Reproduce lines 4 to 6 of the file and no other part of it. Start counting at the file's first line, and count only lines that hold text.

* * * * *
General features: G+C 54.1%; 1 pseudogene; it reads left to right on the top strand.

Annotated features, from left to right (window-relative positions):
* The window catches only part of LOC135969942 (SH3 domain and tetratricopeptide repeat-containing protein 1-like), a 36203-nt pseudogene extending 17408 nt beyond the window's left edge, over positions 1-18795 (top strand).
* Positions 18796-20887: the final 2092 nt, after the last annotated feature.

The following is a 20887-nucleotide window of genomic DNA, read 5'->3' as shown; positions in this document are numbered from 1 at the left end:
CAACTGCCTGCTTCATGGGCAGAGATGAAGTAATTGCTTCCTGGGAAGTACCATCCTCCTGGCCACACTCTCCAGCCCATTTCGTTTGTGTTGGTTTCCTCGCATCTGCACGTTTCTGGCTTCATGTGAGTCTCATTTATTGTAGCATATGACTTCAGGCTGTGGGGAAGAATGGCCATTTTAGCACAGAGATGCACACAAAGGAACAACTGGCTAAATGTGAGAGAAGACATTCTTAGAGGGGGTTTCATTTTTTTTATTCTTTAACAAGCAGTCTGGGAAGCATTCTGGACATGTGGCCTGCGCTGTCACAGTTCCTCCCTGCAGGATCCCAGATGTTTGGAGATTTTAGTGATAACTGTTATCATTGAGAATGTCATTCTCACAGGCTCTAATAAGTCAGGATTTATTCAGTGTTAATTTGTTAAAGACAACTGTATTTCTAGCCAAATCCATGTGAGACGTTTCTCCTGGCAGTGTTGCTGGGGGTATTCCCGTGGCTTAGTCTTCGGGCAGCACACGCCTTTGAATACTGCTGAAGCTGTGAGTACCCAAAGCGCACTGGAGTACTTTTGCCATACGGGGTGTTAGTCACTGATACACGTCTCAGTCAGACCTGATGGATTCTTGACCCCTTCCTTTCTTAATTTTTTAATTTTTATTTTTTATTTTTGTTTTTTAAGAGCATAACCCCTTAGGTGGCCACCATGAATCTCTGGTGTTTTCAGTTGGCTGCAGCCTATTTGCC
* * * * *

* Positions 18796-20887: the final 2092 nt, after the last annotated feature.

The following is a 20887-nucleotide window of genomic DNA, read 5'->3' as shown; positions in this document are numbered from 1 at the left end:
CAACTGCCTGCTTCATGGGCAGAGATGAAGTAATTGCTTCCTGGGAAGTACCATCCTCCTGGCCACACTCTCCAGCCCATTTCGTTTGTGTTGGTTTCCTCGCATCTGCACGTTTCTGGCTTCATGTGAGTCTCATTTATTGTAGCATATGACTTCAGGCTGTGGGGAAGAATGGCCATTTTAGCACAGAGATGCACACAAAGGAACAACTGGCTAAATGTGAGAGAAGACATTCTTAGAGGGGGTTTCATTTTTTTTATTCTTTAACAAGCAGTCTGGGAAGCATTCTGGACATGTGGCCTGCGCTGTCACAGTTCCTCCCTGCAGGATCCCAGATGTTTGGAGATTTTAGTGATAACTGTTATCATTGAGAATGTCATTCTCACAGGCTCTAATAAGTCAGGATTTATTCAGTGTTAATTTGTTAAAGACAACTGTATTTCTAGCCAAATCCATGTGAGACGTTTCTCCTGGCAGTGTTGCTGGGGGTATTCCCGTGGCTTAGTCTTCGGGCAGCACACGCCTTTGAATACTGCTGAAGCTGTGAGTACCCAAAGCGCACTGGAGTACTTTTGCCATACGGGGTGTTAGTCACTGATACACGTCTCAGTCAGACCTGATGGATTCTTGACCCCTTCCTTTCTTAATTTTTTAATTTTTATTTTTTATTTTTGTTTTTTAAGAGCATAACCCCTTAGGTGGCCACCATGAATCTCTGGTGTTTTCAGTTGGCTGCAGCCTATTTGCC